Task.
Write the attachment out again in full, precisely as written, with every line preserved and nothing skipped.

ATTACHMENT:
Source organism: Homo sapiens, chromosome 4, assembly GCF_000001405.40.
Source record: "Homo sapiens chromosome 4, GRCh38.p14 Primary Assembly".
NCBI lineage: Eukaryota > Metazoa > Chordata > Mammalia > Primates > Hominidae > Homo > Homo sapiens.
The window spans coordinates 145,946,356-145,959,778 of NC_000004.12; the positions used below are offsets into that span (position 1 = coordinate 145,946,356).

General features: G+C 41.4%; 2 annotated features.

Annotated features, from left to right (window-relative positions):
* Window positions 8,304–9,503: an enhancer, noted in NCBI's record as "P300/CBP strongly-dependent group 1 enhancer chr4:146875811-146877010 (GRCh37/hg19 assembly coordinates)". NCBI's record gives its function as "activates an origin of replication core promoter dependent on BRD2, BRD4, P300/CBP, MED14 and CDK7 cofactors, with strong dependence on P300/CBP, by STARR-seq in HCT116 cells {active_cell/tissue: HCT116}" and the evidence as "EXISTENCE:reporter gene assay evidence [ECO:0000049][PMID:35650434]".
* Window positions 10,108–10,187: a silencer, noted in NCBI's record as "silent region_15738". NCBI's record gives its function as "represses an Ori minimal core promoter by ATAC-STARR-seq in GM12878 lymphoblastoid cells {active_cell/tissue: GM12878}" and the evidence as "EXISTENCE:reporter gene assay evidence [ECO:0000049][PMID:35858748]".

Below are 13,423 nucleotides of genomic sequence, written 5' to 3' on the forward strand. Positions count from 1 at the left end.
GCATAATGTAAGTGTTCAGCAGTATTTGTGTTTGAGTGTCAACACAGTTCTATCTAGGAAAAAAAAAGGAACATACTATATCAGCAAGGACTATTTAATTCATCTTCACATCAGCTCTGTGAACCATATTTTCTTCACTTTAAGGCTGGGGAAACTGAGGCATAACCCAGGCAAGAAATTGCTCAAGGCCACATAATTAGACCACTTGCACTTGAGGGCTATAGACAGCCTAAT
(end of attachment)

Source organism: Homo sapiens, chromosome 4, assembly GCF_000001405.40.
Source record: "Homo sapiens chromosome 4, GRCh38.p14 Primary Assembly".
NCBI lineage: Eukaryota > Metazoa > Chordata > Mammalia > Primates > Hominidae > Homo > Homo sapiens.
The window spans coordinates 145,946,356-145,959,778 of NC_000004.12; the positions used below are offsets into that span (position 1 = coordinate 145,946,356).

General features: G+C 41.4%; 2 annotated features.

Annotated features, from left to right (window-relative positions):
* Window positions 8,304–9,503: an enhancer, noted in NCBI's record as "P300/CBP strongly-dependent group 1 enhancer chr4:146875811-146877010 (GRCh37/hg19 assembly coordinates)". NCBI's record gives its function as "activates an origin of replication core promoter dependent on BRD2, BRD4, P300/CBP, MED14 and CDK7 cofactors, with strong dependence on P300/CBP, by STARR-seq in HCT116 cells {active_cell/tissue: HCT116}" and the evidence as "EXISTENCE:reporter gene assay evidence [ECO:0000049][PMID:35650434]".
* Window positions 10,108–10,187: a silencer, noted in NCBI's record as "silent region_15738". NCBI's record gives its function as "represses an Ori minimal core promoter by ATAC-STARR-seq in GM12878 lymphoblastoid cells {active_cell/tissue: GM12878}" and the evidence as "EXISTENCE:reporter gene assay evidence [ECO:0000049][PMID:35858748]".

Below are 13,423 nucleotides of genomic sequence, written 5' to 3' on the forward strand. Positions count from 1 at the left end.
GCATAATGTAAGTGTTCAGCAGTATTTGTGTTTGAGTGTCAACACAGTTCTATCTAGGAAAAAAAAAGGAACATACTATATCAGCAAGGACTATTTAATTCATCTTCACATCAGCTCTGTGAACCATATTTTCTTCACTTTAAGGCTGGGGAAACTGAGGCATAACCCAGGCAAGAAATTGCTCAAGGCCACATAATTAGACCACTTGCACTTGAGGGCTATAGACAGCCTAAT